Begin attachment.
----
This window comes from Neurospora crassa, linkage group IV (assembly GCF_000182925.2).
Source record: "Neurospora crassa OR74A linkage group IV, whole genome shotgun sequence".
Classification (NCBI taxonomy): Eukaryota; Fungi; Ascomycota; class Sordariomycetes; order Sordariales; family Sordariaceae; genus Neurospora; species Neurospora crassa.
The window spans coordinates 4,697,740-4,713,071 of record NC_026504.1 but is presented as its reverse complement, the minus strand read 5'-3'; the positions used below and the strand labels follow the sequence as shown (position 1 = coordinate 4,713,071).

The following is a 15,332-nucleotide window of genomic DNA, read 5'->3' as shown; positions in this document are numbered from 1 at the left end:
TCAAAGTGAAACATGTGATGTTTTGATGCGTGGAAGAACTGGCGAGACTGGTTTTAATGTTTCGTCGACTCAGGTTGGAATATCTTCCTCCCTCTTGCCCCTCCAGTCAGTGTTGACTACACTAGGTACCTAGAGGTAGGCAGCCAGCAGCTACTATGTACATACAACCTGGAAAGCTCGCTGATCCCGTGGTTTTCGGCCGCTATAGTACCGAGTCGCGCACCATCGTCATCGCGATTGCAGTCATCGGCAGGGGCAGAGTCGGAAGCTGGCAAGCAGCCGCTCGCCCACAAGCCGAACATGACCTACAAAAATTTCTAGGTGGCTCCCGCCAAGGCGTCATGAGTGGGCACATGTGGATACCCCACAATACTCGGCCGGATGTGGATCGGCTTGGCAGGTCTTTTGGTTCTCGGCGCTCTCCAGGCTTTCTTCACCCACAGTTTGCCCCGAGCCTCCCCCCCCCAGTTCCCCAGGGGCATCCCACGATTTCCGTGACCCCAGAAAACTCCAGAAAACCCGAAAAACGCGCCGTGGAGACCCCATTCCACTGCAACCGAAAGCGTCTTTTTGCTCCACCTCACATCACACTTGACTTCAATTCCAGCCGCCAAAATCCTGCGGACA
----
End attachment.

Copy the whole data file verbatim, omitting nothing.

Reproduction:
This window comes from Neurospora crassa, linkage group IV (assembly GCF_000182925.2).
Source record: "Neurospora crassa OR74A linkage group IV, whole genome shotgun sequence".
Classification (NCBI taxonomy): Eukaryota; Fungi; Ascomycota; class Sordariomycetes; order Sordariales; family Sordariaceae; genus Neurospora; species Neurospora crassa.
The window spans coordinates 4,697,740-4,713,071 of record NC_026504.1 but is presented as its reverse complement, the minus strand read 5'-3'; the positions used below and the strand labels follow the sequence as shown (position 1 = coordinate 4,713,071).

The following is a 15,332-nucleotide window of genomic DNA, read 5'->3' as shown; positions in this document are numbered from 1 at the left end:
TCAAAGTGAAACATGTGATGTTTTGATGCGTGGAAGAACTGGCGAGACTGGTTTTAATGTTTCGTCGACTCAGGTTGGAATATCTTCCTCCCTCTTGCCCCTCCAGTCAGTGTTGACTACACTAGGTACCTAGAGGTAGGCAGCCAGCAGCTACTATGTACATACAACCTGGAAAGCTCGCTGATCCCGTGGTTTTCGGCCGCTATAGTACCGAGTCGCGCACCATCGTCATCGCGATTGCAGTCATCGGCAGGGGCAGAGTCGGAAGCTGGCAAGCAGCCGCTCGCCCACAAGCCGAACATGACCTACAAAAATTTCTAGGTGGCTCCCGCCAAGGCGTCATGAGTGGGCACATGTGGATACCCCACAATACTCGGCCGGATGTGGATCGGCTTGGCAGGTCTTTTGGTTCTCGGCGCTCTCCAGGCTTTCTTCACCCACAGTTTGCCCCGAGCCTCCCCCCCCCAGTTCCCCAGGGGCATCCCACGATTTCCGTGACCCCAGAAAACTCCAGAAAACCCGAAAAACGCGCCGTGGAGACCCCATTCCACTGCAACCGAAAGCGTCTTTTTGCTCCACCTCACATCACACTTGACTTCAATTCCAGCCGCCAAAATCCTGCGGACA